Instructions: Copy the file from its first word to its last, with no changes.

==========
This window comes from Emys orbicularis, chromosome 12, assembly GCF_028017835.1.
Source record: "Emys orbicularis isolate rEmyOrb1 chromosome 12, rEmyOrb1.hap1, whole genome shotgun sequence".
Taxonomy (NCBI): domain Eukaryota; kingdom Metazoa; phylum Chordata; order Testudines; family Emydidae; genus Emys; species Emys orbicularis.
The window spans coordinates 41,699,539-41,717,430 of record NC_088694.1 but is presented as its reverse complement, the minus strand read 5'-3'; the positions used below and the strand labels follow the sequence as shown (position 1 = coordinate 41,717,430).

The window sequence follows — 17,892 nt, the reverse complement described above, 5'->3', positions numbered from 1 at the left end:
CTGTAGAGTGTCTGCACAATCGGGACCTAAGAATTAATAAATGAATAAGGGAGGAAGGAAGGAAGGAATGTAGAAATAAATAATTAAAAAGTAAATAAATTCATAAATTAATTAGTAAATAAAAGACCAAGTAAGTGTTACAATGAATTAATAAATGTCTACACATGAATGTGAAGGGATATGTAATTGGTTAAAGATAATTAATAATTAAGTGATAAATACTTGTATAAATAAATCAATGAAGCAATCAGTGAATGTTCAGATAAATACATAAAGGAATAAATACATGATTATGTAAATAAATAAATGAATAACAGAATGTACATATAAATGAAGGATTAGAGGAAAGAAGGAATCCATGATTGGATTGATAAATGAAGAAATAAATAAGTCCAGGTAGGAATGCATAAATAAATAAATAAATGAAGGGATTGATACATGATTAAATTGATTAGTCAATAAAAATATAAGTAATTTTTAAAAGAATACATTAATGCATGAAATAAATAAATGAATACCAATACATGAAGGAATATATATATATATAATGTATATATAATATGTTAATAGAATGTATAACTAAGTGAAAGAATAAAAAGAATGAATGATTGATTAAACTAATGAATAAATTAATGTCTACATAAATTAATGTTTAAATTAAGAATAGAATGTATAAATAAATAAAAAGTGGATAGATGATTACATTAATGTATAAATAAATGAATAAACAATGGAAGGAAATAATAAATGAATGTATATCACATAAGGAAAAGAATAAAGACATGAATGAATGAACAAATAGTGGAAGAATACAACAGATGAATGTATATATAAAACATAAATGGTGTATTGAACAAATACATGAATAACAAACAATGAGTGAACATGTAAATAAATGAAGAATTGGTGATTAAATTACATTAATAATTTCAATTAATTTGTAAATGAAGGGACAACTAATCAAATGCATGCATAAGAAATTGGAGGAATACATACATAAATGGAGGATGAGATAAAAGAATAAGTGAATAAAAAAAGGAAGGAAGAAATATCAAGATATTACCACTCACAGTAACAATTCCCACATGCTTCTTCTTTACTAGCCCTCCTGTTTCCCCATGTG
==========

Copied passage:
This window comes from Emys orbicularis, chromosome 12, assembly GCF_028017835.1.
Source record: "Emys orbicularis isolate rEmyOrb1 chromosome 12, rEmyOrb1.hap1, whole genome shotgun sequence".
Taxonomy (NCBI): domain Eukaryota; kingdom Metazoa; phylum Chordata; order Testudines; family Emydidae; genus Emys; species Emys orbicularis.
The window spans coordinates 41,699,539-41,717,430 of record NC_088694.1 but is presented as its reverse complement, the minus strand read 5'-3'; the positions used below and the strand labels follow the sequence as shown (position 1 = coordinate 41,717,430).

The window sequence follows — 17,892 nt, the reverse complement described above, 5'->3', positions numbered from 1 at the left end:
CTGTAGAGTGTCTGCACAATCGGGACCTAAGAATTAATAAATGAATAAGGGAGGAAGGAAGGAAGGAATGTAGAAATAAATAATTAAAAAGTAAATAAATTCATAAATTAATTAGTAAATAAAAGACCAAGTAAGTGTTACAATGAATTAATAAATGTCTACACATGAATGTGAAGGGATATGTAATTGGTTAAAGATAATTAATAATTAAGTGATAAATACTTGTATAAATAAATCAATGAAGCAATCAGTGAATGTTCAGATAAATACATAAAGGAATAAATACATGATTATGTAAATAAATAAATGAATAACAGAATGTACATATAAATGAAGGATTAGAGGAAAGAAGGAATCCATGATTGGATTGATAAATGAAGAAATAAATAAGTCCAGGTAGGAATGCATAAATAAATAAATAAATGAAGGGATTGATACATGATTAAATTGATTAGTCAATAAAAATATAAGTAATTTTTAAAAGAATACATTAATGCATGAAATAAATAAATGAATACCAATACATGAAGGAATATATATATATATAATGTATATATAATATGTTAATAGAATGTATAACTAAGTGAAAGAATAAAAAGAATGAATGATTGATTAAACTAATGAATAAATTAATGTCTACATAAATTAATGTTTAAATTAAGAATAGAATGTATAAATAAATAAAAAGTGGATAGATGATTACATTAATGTATAAATAAATGAATAAACAATGGAAGGAAATAATAAATGAATGTATATCACATAAGGAAAAGAATAAAGACATGAATGAATGAACAAATAGTGGAAGAATACAACAGATGAATGTATATATAAAACATAAATGGTGTATTGAACAAATACATGAATAACAAACAATGAGTGAACATGTAAATAAATGAAGAATTGGTGATTAAATTACATTAATAATTTCAATTAATTTGTAAATGAAGGGACAACTAATCAAATGCATGCATAAGAAATTGGAGGAATACATACATAAATGGAGGATGAGATAAAAGAATAAGTGAATAAAAAAAGGAAGGAAGAAATATCAAGATATTACCACTCACAGTAACAATTCCCACATGCTTCTTCTTTACTAGCCCTCCTGTTTCCCCATGTG